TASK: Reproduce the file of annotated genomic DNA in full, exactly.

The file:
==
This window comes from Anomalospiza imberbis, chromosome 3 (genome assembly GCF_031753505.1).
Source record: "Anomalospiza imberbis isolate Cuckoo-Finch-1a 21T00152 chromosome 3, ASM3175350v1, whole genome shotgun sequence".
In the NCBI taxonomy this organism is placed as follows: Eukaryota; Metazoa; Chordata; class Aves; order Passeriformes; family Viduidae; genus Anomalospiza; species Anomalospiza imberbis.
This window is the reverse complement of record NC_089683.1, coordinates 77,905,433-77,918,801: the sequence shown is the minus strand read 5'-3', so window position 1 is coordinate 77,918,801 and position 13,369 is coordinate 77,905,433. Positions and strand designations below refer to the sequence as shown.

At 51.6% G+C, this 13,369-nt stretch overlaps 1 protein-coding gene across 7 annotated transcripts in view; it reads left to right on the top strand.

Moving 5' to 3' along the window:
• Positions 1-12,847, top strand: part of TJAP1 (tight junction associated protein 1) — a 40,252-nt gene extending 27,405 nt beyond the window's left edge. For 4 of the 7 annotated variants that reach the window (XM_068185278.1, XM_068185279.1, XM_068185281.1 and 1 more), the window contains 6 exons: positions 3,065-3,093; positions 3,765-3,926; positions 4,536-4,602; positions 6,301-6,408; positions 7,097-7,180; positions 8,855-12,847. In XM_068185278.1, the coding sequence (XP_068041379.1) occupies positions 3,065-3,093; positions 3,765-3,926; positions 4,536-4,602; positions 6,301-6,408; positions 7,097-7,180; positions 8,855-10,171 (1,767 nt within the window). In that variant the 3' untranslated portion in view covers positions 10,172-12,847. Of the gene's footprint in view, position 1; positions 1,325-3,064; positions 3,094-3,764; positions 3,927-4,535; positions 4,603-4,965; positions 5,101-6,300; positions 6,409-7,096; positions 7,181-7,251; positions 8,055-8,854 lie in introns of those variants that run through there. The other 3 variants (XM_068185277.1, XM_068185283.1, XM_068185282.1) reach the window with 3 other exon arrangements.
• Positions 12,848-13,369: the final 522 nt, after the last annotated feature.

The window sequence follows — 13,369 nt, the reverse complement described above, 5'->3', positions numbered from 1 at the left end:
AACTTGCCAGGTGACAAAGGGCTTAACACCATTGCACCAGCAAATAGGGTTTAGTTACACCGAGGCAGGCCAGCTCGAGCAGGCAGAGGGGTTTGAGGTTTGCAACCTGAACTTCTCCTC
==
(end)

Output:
This window comes from Anomalospiza imberbis, chromosome 3 (genome assembly GCF_031753505.1).
Source record: "Anomalospiza imberbis isolate Cuckoo-Finch-1a 21T00152 chromosome 3, ASM3175350v1, whole genome shotgun sequence".
In the NCBI taxonomy this organism is placed as follows: Eukaryota; Metazoa; Chordata; class Aves; order Passeriformes; family Viduidae; genus Anomalospiza; species Anomalospiza imberbis.
This window is the reverse complement of record NC_089683.1, coordinates 77,905,433-77,918,801: the sequence shown is the minus strand read 5'-3', so window position 1 is coordinate 77,918,801 and position 13,369 is coordinate 77,905,433. Positions and strand designations below refer to the sequence as shown.

At 51.6% G+C, this 13,369-nt stretch overlaps 1 protein-coding gene across 7 annotated transcripts in view; it reads left to right on the top strand.

Moving 5' to 3' along the window:
• Positions 1-12,847, top strand: part of TJAP1 (tight junction associated protein 1) — a 40,252-nt gene extending 27,405 nt beyond the window's left edge. For 4 of the 7 annotated variants that reach the window (XM_068185278.1, XM_068185279.1, XM_068185281.1 and 1 more), the window contains 6 exons: positions 3,065-3,093; positions 3,765-3,926; positions 4,536-4,602; positions 6,301-6,408; positions 7,097-7,180; positions 8,855-12,847. In XM_068185278.1, the coding sequence (XP_068041379.1) occupies positions 3,065-3,093; positions 3,765-3,926; positions 4,536-4,602; positions 6,301-6,408; positions 7,097-7,180; positions 8,855-10,171 (1,767 nt within the window). In that variant the 3' untranslated portion in view covers positions 10,172-12,847. Of the gene's footprint in view, position 1; positions 1,325-3,064; positions 3,094-3,764; positions 3,927-4,535; positions 4,603-4,965; positions 5,101-6,300; positions 6,409-7,096; positions 7,181-7,251; positions 8,055-8,854 lie in introns of those variants that run through there. The other 3 variants (XM_068185277.1, XM_068185283.1, XM_068185282.1) reach the window with 3 other exon arrangements.
• Positions 12,848-13,369: the final 522 nt, after the last annotated feature.

The window sequence follows — 13,369 nt, the reverse complement described above, 5'->3', positions numbered from 1 at the left end:
AACTTGCCAGGTGACAAAGGGCTTAACACCATTGCACCAGCAAATAGGGTTTAGTTACACCGAGGCAGGCCAGCTCGAGCAGGCAGAGGGGTTTGAGGTTTGCAACCTGAACTTCTCCTC